The end of the world isn’t an abstract concept for physicist Mark Boslough. In many ways, the end of the world is his life’s work.
Boslough researches global catastrophes, such as what would happen if an asteroid collides with Earth. He has also devoted decades to studying and raising awareness of another threat to the planet: climate change.
Retired from Sandia National Laboratories, Boslough now conducts research on comet and asteroid impacts for Los Alamos National Laboratory and the University of New Mexico. He is also a fellow of the Committee for Skeptical Inquiry.
Boslough and his research have been the subject of many documentaries, news features, and magazine articles—including this one. National Security Science sat down with Boslough to hear his thoughts on climate change, its connection to planetary defense, and what we can all do to protect the Earth.
What is the connection between asteroids or comets hitting the planet and climate change?
I’ve always made the connection, both from a risk perspective and from a physics perspective, between planetary impacts and climate change. When I was a grad student, I designed experiments to capture carbon dioxide and water released from minerals from high-velocity impacts. About the same time, the Alvarez hypothesis suggested that the dinosaurs had been wiped out by an asteroid. It was clear to me and to others that the impact alone didn’t kill the dinosaurs—climate change and the change of the atmosphere associated with the impact also played a role.
So, I never made a strong distinction between the impact risk and the climate risk. In fact, the risk assessment uses the same methodology. In both cases, there’s a nonzero probability that the outcome is globally catastrophic.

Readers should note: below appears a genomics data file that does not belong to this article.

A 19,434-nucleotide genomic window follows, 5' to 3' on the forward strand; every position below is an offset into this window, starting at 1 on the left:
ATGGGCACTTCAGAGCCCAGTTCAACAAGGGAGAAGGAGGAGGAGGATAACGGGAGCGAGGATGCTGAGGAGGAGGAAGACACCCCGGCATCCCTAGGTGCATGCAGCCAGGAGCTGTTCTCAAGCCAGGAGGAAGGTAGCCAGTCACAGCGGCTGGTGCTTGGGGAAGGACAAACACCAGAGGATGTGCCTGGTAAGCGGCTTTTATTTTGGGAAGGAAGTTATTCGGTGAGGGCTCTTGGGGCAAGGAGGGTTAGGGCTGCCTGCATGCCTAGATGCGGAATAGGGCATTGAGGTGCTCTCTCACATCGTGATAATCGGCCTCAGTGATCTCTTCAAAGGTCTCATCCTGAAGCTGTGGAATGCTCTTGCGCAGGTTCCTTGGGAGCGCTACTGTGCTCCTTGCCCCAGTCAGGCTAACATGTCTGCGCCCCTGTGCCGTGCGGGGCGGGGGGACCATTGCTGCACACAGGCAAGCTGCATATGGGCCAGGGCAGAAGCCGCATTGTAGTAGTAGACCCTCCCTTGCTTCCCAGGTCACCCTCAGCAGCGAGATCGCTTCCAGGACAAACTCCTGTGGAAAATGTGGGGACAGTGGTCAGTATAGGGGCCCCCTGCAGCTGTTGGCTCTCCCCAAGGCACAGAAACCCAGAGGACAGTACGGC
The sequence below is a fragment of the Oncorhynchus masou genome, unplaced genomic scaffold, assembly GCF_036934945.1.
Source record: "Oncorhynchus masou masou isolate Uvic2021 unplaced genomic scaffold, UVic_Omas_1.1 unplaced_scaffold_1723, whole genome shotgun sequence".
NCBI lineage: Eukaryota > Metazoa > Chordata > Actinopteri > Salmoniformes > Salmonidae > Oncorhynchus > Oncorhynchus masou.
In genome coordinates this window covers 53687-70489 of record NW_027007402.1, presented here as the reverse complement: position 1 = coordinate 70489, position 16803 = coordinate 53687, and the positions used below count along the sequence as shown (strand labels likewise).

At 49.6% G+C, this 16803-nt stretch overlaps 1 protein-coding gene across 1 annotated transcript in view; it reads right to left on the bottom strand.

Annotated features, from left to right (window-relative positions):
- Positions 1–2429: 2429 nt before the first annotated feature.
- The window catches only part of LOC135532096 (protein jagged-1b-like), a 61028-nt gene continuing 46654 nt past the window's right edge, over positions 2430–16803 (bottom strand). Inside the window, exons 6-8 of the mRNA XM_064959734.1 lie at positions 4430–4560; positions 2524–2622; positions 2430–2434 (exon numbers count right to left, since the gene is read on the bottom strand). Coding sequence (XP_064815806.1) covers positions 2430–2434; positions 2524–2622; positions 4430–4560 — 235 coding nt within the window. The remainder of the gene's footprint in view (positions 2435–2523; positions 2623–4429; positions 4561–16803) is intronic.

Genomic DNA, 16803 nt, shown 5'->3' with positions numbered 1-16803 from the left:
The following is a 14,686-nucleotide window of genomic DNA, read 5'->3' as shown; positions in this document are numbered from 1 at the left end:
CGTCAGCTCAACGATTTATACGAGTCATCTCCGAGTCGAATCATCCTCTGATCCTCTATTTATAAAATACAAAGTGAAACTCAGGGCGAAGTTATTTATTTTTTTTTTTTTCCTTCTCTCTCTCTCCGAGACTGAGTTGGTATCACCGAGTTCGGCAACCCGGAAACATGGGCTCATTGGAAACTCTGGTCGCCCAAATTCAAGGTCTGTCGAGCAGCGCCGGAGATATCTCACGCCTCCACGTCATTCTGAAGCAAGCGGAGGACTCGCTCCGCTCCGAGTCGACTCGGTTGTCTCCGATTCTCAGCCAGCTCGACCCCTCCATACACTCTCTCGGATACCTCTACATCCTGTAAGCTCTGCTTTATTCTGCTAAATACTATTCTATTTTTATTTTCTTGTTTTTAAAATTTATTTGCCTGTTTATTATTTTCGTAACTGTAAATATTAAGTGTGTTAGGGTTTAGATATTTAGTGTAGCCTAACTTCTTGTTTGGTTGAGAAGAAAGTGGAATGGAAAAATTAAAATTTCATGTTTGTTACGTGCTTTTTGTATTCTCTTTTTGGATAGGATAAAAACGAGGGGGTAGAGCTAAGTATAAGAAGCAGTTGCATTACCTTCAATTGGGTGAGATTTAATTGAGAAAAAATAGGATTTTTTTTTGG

In your opinion, what is the public perception of climate change?
There’s a perception, at least outside the scientific community, that uncertainty is an excuse to relax. People aren’t sure that climate change is going to wipe us out, therefore, they don’t have to worry about it. But being blind to what’s happening does not work in our favor.
Since the early ’90s, when we started working on the asteroid risk, the actual quantitative risk has gone down by an order of magnitude because we’ve discovered most of the big asteroids that we know areon Earth-crossing orbits but are not going to hit the Earth for at least 100 years.
But in the meantime, even though our climate models aren’t perfect—which creates uncertainty—they are continually improving, and we do know the composition of the atmosphere is changing. The climate risk has continued to accelerate. We have a lot fewer years to arrest that increase and keep ourselves below the catastrophe threshold, whatever it turns out to be. We don’t know how many bullets are in the gun, so to speak, and that’s all the more reason to not be pointing that gun at anyone. Don’t take the risk.
What do you believe is the solution to the climate change crisis?
We need policy changes. We need collective behavior. And we’ve got to make nonfossil-fuel energy cheaper than fossil energy because nonfossil energy does not damage the atmosphere, and fossil energy does.
What makes me the most upset is the insistence by many people that we should continue to subsidize fossil fuels. We’re encouraging people to burn fossil fuels. We should be doing the opposite. The limited resource is not fossil fuel. It’s the cooling capacity of the atmosphere. We’re just squandering that right now because it’s free for the taking.
And what happens if we don’t take action?
As time goes on, we’re pumping more and more combustion products into the atmosphere, and the cooling capacity of the atmosphere is going down. So, we’re closer to whatever the margin is for catastrophe. The closer we get to that margin, other things are going to go wrong. There’s a cost, even if we don’t cross the catastrophe threshold. But at some point, we’re going to cross it. ★